Showtime's international thriller Homeland, from 24 producer Howard Gordon premieres tonight. The main attractions include Claire Danes, Damian Lewis and Mandy Patinkin in a tense story about a recovered American prisoner of war suspected of being a planted Al-Qaeda operative. So, is Homeland worth cable viewers' time? Read on to find out.
Homeland begins months before the story proper, when CIA field agent Carrie Mathison (Claire Danes, Terminator 3) is trying to commute the death sentence of a terrorist informant in Baghdad. The man has information on an imminent attack by fictional extremist leader Abu Nazir, and when the deputy director (David Harewood) refuses to interfere with the Iraqi justice system, she sneaks into the prison to hear his intel. Before Mathison is arrested and deported, the prisoner tells her a single sentence: "An American prisoner of war has been turned."
Flash forward ten months. Working on CIA intelligence, an American special ops team takes down a terrorist cell and recovers Sergeant Nicholas Brody (Damian Lewis, Band of Brothers), a Marine who has been missing and presumed dead since the beginning of the Iraq war. Mathison, demoted to an analyst after creating an international incident, is instantly suspicious.
Brody is flown back to the United States and given a hero's welcome, showered with adulation from politicians, military top brass and the media. After the better part of a decade spent in captivity, Brody is ill-equipped for the attention, throwing up on the plane, flinching at camera flashes and displaying nervous ticks. When he's re-united with his wife Jessica (Morena Baccarin, Firefly) and their two children, his son can't even recognize his father.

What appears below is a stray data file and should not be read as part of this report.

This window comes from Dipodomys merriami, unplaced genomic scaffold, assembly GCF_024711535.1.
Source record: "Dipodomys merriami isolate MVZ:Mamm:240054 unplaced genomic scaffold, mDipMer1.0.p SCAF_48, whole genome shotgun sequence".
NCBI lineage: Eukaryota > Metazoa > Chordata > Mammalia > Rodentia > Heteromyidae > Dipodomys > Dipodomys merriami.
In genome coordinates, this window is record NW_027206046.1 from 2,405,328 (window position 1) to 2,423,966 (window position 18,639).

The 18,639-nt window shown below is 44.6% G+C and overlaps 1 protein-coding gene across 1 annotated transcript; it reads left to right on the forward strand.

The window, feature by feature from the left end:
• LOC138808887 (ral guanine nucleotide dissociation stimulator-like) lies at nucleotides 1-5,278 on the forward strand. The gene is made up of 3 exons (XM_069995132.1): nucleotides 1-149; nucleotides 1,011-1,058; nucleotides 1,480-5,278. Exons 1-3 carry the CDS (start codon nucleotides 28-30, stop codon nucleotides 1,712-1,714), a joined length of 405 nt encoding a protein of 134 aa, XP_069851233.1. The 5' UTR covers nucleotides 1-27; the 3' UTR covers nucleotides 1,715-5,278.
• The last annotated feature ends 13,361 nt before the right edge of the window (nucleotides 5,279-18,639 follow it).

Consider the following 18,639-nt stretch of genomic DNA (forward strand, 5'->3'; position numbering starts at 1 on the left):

Working against the cautious instructions of her manager Saul Berenson (Mandy Patinkin, Criminal Minds), Mathison installs cameras and wiretaps into the Brody home, hoping to catch the Marine when his handlers make contact. Her continual failure to link Brody with Abu Nazir takes a toll on her already fragile mental state. When an associate confronts Mathison, she admits to psychological problems (probably a form of bipolar disorder) and that she's been taking anti-psychotics heavily.
Brody visits the wife of his partner who died in captivity and lies to her about his experiences. Mathison continues to fail in her intelligence gathering, and after being caught red-handed by Berenson, tries and fails to seduce him. Just before she's revealed to the CIA, she identifies what may be a coded message sent by Brody through television news cameras. The audience learns that Brody savagely beat and possibly killed his partner while in captivity - at the direction of Abu Nazir.
Homeland is to 24 and other terrorism thrillers what The Killing is to CSI. The show unfolds in a slow, thoughtful and deliberate fashion, allowing the audience access to the inner lives of Mathison, Brody and his family. Those looking for a repeat of Jack Bauer's breathless chases and gunfights will be disappointed, but for viewers with patience and an appreciation for character development, Homeland is an unexpected treat.